Re: [PATCH v6 1/4] IMA: Add func to measure LSM state and policy

From: Stephen Smalley
Date: Wed Aug 05 2020 - 15:57:53 EST

On 8/4/20 11:25 PM, Mimi Zohar wrote:

Hi Lakshmi,

There's still a number of other patch sets needing to be reviewed
before my getting to this one. The comment below is from a high level.

On Tue, 2020-08-04 at 17:43 -0700, Lakshmi Ramasubramanian wrote:
Critical data structures of security modules need to be measured to
enable an attestation service to verify if the configuration and
policies for the security modules have been setup correctly and
that they haven't been tampered with at runtime. A new IMA policy is
required for handling this measurement.

Define two new IMA policy func namely LSM_STATE and LSM_POLICY to
measure the state and the policy provided by the security modules.
Update ima_match_rules() and ima_validate_rule() to check for
the new func and ima_parse_rule() to handle the new func.
I can understand wanting to measure the in kernel LSM memory state to
make sure it hasn't changed, but policies are stored as files. Buffer
measurements should be limited to those things that are not files.

Changing how data is passed to the kernel has been happening for a
while. For example, instead of passing the kernel module or kernel
image in a buffer, the new syscalls - finit_module, kexec_file_load -
pass an open file descriptor. Similarly, instead of loading the IMA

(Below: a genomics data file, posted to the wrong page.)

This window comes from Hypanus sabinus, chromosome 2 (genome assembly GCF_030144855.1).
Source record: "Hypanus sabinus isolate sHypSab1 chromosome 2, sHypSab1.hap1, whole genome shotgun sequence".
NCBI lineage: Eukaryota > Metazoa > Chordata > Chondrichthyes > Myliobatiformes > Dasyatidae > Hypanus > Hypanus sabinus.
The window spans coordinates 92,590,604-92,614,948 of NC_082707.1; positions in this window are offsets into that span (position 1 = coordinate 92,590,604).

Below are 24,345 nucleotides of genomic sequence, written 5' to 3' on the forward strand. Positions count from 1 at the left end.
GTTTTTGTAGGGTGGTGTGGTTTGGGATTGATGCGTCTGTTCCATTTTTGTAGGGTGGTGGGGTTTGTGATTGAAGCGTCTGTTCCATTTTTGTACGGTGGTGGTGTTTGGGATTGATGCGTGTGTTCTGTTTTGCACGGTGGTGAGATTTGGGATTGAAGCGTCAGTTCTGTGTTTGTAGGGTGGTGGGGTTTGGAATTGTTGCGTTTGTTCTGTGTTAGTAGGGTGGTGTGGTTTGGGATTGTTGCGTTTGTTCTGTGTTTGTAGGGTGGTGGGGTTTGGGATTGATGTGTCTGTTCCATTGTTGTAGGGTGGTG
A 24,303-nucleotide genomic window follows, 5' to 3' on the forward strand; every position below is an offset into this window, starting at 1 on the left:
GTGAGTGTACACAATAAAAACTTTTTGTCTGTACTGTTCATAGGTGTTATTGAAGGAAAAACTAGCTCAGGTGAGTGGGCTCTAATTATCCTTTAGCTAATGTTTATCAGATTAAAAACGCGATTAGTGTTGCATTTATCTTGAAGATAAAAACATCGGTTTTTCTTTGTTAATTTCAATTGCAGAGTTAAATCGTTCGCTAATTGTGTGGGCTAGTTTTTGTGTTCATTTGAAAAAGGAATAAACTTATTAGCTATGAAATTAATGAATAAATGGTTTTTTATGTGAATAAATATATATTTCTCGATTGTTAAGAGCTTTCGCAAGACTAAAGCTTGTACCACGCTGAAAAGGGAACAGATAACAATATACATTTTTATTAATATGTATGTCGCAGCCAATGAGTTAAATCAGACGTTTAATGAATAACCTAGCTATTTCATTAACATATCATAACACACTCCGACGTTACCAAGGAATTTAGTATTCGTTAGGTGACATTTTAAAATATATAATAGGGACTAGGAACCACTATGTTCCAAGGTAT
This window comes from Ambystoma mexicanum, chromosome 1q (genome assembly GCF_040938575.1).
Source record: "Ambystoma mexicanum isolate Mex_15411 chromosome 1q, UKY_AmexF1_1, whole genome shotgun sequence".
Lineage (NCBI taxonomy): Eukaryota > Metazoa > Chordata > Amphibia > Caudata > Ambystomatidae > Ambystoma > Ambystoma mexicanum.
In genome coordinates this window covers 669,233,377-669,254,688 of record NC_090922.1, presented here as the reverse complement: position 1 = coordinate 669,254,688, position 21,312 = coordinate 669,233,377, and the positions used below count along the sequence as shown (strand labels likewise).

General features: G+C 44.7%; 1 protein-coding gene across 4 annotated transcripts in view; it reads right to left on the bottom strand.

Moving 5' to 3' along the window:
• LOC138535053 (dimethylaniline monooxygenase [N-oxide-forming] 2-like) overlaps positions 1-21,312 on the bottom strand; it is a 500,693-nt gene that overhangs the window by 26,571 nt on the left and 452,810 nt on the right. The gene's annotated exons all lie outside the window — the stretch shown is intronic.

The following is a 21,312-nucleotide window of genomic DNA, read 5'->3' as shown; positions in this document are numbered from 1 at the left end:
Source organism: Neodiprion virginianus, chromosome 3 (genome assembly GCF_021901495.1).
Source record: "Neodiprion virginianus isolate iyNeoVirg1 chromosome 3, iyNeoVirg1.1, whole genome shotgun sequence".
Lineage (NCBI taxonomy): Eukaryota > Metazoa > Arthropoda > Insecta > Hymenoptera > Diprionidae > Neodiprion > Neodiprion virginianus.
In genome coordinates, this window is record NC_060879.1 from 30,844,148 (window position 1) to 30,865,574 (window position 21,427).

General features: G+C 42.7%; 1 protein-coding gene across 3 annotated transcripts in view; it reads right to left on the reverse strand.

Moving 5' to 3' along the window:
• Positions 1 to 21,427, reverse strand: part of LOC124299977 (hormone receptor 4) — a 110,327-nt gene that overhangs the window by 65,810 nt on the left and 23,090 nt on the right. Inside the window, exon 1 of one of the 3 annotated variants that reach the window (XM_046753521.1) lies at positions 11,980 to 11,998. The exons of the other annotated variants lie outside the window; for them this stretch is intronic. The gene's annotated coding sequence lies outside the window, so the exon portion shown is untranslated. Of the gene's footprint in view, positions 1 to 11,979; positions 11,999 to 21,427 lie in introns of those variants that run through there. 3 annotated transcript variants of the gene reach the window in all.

policy data, a pathname may be provided.

Pre and post security hooks already exist for reading files. Instead
of adding IMA support for measuring the policy file data, update the
mechanism for loading the LSM policy. Then not only will you be able
to measure the policy, you'll also be able to require the policy be

To clarify, the policy being measured by this patch series is a serialized representation of the in-memory policy data structures being enforced by SELinux.  Not the file that was loaded.  Hence, this measurement would detect tampering with the in-memory policy data structures after the policy has been loaded.  In the case of SELinux, one can read this serialized representation via /sys/fs/selinux/policy.  The result is not byte-for-byte identical to the policy file that was loaded but can be semantically compared via sediff and other tools to determine whether it is equivalent.